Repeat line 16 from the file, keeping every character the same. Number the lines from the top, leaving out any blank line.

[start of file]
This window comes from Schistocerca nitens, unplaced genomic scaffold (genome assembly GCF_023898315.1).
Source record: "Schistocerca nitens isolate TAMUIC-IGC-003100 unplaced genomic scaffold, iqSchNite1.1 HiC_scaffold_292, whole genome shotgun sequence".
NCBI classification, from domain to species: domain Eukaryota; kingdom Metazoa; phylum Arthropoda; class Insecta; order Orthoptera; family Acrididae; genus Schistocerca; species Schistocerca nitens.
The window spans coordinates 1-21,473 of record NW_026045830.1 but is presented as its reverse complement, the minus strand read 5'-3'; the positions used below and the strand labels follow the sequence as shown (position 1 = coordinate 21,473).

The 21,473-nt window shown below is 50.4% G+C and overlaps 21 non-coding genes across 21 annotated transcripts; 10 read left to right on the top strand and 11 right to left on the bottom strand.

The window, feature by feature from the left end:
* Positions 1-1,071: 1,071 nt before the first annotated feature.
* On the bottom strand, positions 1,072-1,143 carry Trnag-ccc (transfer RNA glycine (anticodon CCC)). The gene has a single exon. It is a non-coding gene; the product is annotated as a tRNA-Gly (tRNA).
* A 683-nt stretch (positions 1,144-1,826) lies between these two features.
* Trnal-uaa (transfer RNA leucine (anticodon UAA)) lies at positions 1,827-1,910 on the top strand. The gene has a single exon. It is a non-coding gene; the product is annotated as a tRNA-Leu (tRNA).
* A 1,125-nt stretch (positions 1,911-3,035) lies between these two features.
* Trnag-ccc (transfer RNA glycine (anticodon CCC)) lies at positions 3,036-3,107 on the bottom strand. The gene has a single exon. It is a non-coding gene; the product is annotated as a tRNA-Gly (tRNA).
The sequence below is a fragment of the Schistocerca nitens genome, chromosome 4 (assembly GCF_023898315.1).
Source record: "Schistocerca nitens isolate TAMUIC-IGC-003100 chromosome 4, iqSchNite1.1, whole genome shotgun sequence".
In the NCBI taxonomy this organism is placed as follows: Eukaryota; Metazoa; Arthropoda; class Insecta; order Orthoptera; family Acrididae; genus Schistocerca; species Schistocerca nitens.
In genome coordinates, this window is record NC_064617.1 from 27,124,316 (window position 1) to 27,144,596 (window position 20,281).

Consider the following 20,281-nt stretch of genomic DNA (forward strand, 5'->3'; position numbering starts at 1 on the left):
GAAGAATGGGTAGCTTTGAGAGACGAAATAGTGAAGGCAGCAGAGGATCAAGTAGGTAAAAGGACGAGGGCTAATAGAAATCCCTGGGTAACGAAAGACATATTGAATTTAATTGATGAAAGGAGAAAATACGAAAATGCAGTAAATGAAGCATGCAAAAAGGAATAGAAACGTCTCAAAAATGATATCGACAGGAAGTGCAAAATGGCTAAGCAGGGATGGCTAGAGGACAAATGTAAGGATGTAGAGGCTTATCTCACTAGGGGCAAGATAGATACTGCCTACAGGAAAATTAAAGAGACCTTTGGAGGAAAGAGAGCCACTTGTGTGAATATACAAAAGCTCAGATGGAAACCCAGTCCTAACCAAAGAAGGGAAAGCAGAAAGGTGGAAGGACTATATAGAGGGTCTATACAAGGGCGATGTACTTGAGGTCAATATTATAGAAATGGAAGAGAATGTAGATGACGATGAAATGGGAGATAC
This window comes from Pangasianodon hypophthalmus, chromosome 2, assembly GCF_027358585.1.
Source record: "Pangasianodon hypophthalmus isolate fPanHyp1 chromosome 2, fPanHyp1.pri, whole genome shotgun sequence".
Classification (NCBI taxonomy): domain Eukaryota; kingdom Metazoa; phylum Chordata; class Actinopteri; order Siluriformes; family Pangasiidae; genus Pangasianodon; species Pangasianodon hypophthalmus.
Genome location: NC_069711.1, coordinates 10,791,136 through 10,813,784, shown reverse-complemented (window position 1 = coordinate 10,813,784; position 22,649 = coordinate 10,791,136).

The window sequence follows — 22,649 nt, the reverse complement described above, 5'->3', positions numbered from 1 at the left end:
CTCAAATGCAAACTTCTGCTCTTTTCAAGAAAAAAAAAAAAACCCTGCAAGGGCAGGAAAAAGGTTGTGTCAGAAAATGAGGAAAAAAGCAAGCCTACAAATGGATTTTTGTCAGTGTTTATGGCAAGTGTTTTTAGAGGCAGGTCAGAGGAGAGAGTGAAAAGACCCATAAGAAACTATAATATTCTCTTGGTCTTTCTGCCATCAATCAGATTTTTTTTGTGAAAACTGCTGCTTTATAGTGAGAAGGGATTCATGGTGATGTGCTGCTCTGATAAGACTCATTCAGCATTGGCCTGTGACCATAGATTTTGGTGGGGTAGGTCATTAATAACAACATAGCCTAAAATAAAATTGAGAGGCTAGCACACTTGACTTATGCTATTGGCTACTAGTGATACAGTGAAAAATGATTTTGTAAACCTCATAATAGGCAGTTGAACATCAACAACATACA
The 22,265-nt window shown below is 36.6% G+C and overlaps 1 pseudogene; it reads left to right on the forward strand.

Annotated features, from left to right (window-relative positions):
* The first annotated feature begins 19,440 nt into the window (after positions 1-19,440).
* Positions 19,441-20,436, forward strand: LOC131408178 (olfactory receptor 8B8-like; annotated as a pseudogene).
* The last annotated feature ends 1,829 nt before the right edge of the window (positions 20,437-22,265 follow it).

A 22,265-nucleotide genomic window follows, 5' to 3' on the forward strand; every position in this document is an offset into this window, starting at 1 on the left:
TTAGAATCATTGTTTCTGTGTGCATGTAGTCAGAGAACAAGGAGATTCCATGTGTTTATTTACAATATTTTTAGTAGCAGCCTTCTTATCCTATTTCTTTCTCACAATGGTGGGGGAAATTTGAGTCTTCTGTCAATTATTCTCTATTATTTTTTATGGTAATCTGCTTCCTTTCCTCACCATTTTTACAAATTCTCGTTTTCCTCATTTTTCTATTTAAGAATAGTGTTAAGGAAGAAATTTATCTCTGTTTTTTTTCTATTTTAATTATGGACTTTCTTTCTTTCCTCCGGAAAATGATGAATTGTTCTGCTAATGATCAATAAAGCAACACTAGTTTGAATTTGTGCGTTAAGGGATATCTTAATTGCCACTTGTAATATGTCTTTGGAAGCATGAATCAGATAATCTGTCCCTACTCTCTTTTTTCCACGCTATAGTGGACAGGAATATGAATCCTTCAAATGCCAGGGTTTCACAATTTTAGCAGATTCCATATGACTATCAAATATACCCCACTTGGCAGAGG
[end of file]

In genome coordinates, this window is record NC_064617.1 from 27,124,316 (window position 1) to 27,144,596 (window position 20,281).